Superintendent Hite should set city schools free.
For decades, Philadelphia’s school district has been a top-down organization, with the district’s central office dictating or monitoring everything from the curriculum taught in most classrooms to the length of the school day. The results of that approach couldn’t be clearer: Not only is student performance abysmal, but district headquarters is the type of bureaucracy that makes you want to pull your hair out, at once inefficient (the district is in the digital dark ages, forcing principals and other officials to squander precious hours on paperwork) and overreaching (in 2012, district HQ dismantled a parent-created reading nook in a third-grade classroom at a West Philly school, deeming it “clutter.”)
Which is why this year, superintendent Bill Hite should announce that he is redefining and reining in the mission of district headquarters, and empowering individual schools to manage their own affairs.
Philadelphia’s epic experiment in charter schools—among the biggest in the nation—has yielded mixed results. But there is at least one crucial lesson to draw from the charter experience: Good principals and teachers can work wonders when given genuine autonomy and reasonable resources, even in low-income neighborhoods.
The Mastery-run Shoemaker charter school, a high school in the heart of West Philadelphia, is a compelling example. Ninety-nine percent of the student body is minority, 82 percent qualify for free or reduced-cost federal lunch programs, and most of the enrolled students come from neighborhood public elementary schools. Before the Mastery takeover in 2006, Shoemaker kids were scoring 30 percent proficient in math and 43 percent in reading. After six years of Mastery management, Shoemaker students were at 83 percent proficient in math and 68 percent in reading. Put another way, Shoemaker kids are nearly as proficient at math as those at Central Bucks West.
It’s tempting to conclude—and some do—that the solution is to hand Mastery or a comparably accomplished operator the keys to the district. But that would be impractical in the extreme, and an epic mistake.
Centrally managed takeovers of large numbers of schools don’t work in this town. Exhibit A: Last decade’s utter failure of privately owned Edison Schools, which took over 20 district schools in 2002 and parted ways with all of them before 2012. Exhibit B: Former superintendent Arlene Ackerman’s
Promise Academy model, which sank additional resources into low-performing district schools but handcuffed teachers and principals with rigid rules and curricula.
What does work are individual schools—or small networks of schools, like Mastery’s—with distinctive cultures and approaches of their own.
You can see the early returns of this strategy at a place like the district Workshop School in West Philadelphia, which opened last year. Students here—drawn mostly from the working-class neighborhood that surrounds the school—aren’t just drilling for tests. They’re spending their days figuring out how to solve huge problems, like building an energy-efficient car or fixing the financial-aid morass. Most traditional public schools don’t have anything like that kind of freedom. They have operated instead under pervasive, punitive and, in some cases, comically stupid district controls. Hite must change all that.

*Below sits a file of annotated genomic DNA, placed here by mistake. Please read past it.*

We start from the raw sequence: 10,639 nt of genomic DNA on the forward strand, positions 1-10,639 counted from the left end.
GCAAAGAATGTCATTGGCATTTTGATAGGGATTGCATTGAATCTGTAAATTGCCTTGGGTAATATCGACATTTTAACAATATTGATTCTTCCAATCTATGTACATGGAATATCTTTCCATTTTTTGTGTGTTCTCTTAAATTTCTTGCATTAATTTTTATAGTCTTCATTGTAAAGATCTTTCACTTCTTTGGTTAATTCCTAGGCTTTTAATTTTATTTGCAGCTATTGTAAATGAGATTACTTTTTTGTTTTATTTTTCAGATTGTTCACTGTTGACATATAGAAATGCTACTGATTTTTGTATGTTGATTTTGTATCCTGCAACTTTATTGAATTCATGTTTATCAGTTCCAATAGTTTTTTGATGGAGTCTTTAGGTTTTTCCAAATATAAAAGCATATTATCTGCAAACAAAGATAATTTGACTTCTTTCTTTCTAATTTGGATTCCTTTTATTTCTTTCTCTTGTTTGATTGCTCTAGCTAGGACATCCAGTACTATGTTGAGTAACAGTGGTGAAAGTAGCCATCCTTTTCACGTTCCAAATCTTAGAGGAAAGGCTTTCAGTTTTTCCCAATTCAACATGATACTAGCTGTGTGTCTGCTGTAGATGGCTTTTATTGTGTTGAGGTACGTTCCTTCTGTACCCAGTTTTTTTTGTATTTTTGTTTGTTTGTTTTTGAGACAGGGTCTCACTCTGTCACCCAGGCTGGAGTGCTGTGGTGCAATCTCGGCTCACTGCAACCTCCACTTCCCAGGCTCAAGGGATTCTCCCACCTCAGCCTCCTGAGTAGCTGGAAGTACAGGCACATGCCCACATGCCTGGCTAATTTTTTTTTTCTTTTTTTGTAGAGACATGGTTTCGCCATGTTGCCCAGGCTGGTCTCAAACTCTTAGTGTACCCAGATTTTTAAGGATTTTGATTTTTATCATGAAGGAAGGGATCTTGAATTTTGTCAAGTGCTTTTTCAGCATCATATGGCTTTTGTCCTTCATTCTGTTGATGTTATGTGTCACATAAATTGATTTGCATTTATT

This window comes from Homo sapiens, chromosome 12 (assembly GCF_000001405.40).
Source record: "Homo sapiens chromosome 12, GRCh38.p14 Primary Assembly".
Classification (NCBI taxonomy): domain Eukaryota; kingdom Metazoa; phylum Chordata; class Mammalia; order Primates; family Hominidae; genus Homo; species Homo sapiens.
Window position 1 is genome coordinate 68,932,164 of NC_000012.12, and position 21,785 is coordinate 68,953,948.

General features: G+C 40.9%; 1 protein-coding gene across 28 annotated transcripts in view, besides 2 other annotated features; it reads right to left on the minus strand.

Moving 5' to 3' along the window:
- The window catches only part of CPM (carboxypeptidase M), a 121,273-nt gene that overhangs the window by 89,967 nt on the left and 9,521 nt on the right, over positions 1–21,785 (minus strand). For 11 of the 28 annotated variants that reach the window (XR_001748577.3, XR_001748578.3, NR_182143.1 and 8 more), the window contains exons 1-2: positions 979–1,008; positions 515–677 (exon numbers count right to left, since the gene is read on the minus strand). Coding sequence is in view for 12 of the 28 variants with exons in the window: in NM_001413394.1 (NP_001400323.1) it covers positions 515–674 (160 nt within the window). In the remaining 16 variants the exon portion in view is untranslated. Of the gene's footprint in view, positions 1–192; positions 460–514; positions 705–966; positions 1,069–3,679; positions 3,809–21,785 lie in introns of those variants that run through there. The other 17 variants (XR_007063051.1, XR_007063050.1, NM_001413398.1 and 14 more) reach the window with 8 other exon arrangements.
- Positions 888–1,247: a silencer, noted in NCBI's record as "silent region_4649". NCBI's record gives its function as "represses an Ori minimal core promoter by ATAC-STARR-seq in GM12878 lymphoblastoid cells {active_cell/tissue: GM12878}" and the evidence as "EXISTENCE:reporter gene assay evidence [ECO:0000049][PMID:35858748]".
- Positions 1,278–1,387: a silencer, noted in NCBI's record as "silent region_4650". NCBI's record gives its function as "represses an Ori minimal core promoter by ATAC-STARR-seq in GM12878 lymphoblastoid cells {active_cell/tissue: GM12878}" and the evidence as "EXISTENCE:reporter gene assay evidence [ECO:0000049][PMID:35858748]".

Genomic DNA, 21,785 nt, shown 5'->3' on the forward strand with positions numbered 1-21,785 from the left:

Appropriately, Hite is concerned about developing high standards and creating systems to hold schools responsible. That’s essential. “That doesn’t mean,” Hite says, “that we dictate to them how that happens.” He’s looking for school leaders capable of making decisions and deciding independently what methods and approaches best serve their students. “Because guess what? We’re holding them accountable for getting there or not.”
In theory, anyway. The truth is, the district has a very long way to go. Even in its budget-desiccated form, the schools bureaucracy is slow to adapt, and for decades, the culture has been defined by compliance:
with the teachers contract, with federal and state regulations and testing regimes, with tradition. Hite’s challenge is to change that culture and remake the district into an organization that frees schools instead of restricting them, an entity that enforces not rules, but standards.
The potential returns of this approach would, admittedly, vary considerably by school, which raises legitimate questions about equity. But the answer to those worries can’t be a continuation of failed district policy, and the upside of dozens of improving and innovating district schools is too huge to ignore. Indeed, smart teachers and principals predict that if the district sets its educators free, it will discover reserves of commitment and creativity in its workforce that too often go untapped. “A lot of district teachers are hoping and looking for alternative ways to do this work,” says Simon Hauger, a founder and principal of the Workshop School. “We have a pile of résumés from people who want to work here.”